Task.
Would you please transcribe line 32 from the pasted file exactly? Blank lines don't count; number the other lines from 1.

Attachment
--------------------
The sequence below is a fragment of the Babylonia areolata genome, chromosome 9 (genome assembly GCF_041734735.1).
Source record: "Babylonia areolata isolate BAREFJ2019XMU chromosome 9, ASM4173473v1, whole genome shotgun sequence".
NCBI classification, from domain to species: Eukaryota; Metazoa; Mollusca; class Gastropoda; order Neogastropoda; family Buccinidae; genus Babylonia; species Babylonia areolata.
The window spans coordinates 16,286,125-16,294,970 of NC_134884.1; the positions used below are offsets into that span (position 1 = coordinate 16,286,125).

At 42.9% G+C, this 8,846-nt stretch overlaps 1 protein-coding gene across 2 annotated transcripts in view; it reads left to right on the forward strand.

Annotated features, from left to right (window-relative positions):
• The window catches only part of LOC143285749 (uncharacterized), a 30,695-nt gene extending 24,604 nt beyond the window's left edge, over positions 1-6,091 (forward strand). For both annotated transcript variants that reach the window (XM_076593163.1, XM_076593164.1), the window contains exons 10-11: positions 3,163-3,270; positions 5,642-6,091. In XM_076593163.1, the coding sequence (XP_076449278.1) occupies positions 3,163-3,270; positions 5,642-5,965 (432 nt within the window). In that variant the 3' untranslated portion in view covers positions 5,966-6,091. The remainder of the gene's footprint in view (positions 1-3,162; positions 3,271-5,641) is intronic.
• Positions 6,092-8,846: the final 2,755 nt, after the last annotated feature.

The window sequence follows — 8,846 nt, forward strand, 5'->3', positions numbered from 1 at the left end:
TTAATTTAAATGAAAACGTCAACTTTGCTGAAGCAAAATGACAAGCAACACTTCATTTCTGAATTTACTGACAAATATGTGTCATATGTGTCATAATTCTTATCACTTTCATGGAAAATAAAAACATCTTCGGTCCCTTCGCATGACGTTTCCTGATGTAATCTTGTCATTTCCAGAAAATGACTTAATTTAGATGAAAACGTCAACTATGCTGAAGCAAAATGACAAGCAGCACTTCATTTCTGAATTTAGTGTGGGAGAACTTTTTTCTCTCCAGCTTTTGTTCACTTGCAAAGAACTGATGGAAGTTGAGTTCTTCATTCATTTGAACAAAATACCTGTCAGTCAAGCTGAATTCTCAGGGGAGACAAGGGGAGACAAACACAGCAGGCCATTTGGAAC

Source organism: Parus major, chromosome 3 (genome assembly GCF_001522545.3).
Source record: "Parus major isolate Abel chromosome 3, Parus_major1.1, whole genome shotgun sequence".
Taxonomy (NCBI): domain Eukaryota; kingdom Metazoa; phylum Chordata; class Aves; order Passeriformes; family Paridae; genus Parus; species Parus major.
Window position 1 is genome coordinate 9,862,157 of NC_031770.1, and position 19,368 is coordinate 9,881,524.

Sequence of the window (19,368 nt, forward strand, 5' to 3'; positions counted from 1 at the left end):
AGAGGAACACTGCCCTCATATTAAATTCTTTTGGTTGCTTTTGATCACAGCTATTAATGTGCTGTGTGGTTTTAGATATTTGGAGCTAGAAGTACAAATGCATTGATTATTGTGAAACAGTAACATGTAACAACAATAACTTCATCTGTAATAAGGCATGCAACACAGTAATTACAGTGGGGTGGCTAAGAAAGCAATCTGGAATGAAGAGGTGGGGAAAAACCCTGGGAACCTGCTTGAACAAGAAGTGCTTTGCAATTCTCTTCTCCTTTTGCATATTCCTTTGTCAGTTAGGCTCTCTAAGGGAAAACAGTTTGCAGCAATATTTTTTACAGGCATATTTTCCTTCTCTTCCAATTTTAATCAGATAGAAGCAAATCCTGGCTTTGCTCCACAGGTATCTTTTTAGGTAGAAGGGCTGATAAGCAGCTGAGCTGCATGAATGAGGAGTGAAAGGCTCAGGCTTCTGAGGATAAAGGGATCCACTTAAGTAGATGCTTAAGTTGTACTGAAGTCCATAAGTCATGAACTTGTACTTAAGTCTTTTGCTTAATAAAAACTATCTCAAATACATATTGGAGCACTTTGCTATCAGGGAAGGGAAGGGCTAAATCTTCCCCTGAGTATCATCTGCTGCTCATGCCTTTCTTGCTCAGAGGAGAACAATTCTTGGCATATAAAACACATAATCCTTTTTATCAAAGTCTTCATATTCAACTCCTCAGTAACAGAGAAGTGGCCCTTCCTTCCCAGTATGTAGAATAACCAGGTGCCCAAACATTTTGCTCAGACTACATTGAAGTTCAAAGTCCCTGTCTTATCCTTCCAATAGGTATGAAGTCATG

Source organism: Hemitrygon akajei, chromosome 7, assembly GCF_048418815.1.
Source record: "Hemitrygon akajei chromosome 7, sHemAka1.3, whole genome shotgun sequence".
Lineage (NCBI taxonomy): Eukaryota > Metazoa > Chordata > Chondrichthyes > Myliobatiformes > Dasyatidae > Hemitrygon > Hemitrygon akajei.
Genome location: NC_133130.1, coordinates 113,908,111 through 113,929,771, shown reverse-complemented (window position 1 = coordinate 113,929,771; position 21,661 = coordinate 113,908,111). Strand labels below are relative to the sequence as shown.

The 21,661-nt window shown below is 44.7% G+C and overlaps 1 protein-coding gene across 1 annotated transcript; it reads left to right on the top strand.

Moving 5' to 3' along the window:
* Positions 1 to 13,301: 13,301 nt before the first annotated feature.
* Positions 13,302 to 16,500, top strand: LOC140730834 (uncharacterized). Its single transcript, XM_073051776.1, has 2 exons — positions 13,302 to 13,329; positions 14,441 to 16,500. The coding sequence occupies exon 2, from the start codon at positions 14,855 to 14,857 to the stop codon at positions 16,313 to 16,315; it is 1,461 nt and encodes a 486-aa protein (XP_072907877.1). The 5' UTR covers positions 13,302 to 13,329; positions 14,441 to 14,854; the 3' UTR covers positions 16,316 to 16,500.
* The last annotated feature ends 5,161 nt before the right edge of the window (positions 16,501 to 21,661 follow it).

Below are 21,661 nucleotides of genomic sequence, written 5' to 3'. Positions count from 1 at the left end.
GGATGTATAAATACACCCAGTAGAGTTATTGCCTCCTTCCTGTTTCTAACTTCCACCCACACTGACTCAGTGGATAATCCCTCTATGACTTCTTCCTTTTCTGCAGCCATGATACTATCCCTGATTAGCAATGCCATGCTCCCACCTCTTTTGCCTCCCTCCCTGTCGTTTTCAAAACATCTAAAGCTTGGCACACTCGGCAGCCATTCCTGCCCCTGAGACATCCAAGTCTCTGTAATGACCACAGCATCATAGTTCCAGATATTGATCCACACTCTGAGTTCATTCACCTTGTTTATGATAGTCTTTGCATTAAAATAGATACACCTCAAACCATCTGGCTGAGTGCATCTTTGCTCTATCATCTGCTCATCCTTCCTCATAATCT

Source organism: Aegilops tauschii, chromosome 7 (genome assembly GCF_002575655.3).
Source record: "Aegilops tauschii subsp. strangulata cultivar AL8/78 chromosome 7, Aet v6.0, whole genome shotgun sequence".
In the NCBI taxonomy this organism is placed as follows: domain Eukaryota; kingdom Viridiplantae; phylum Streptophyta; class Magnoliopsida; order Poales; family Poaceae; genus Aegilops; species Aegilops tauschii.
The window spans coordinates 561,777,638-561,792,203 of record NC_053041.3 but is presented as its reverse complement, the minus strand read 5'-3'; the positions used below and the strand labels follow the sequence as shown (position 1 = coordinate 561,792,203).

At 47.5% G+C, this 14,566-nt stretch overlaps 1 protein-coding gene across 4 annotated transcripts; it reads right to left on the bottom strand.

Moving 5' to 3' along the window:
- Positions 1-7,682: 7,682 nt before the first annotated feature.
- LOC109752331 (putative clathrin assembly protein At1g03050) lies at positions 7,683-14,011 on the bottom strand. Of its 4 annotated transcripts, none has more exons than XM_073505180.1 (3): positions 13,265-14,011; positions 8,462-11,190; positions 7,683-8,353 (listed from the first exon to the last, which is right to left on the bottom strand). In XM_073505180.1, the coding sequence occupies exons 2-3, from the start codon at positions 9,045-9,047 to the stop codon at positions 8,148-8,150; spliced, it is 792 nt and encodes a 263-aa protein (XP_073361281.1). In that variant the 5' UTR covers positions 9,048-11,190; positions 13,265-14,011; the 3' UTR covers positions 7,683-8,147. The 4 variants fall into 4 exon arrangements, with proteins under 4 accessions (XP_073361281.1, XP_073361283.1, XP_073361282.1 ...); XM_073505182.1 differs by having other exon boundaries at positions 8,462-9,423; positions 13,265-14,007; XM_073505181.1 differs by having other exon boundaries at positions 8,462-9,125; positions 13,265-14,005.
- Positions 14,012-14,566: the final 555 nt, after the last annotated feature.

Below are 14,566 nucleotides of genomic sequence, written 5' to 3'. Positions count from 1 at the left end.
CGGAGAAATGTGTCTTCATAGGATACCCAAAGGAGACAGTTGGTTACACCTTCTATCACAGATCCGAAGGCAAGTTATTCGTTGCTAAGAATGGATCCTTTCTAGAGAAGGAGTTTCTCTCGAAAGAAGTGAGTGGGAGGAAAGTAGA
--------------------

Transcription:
At 47.5% G+C, this 14,566-nt stretch overlaps 1 protein-coding gene across 4 annotated transcripts; it reads right to left on the bottom strand.